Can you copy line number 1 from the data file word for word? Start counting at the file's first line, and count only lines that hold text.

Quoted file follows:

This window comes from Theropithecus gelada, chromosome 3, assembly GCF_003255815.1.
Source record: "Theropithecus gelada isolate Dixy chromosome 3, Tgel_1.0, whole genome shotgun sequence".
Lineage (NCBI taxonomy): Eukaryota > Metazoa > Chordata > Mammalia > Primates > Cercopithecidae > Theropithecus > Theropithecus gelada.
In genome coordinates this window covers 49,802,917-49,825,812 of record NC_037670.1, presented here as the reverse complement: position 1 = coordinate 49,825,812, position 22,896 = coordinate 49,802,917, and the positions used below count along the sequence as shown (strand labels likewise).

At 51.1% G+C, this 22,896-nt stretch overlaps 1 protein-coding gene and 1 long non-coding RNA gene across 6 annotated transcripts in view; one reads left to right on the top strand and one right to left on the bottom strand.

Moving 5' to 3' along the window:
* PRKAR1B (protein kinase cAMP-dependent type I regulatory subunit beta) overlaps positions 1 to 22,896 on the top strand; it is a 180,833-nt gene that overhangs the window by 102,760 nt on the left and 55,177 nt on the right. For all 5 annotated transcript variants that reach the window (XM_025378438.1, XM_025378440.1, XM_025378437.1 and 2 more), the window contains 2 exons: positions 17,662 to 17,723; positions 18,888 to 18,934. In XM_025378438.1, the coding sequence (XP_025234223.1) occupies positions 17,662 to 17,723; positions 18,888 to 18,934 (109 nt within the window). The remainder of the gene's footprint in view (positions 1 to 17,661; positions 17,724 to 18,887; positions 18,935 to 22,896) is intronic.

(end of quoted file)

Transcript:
This window comes from Theropithecus gelada, chromosome 3, assembly GCF_003255815.1.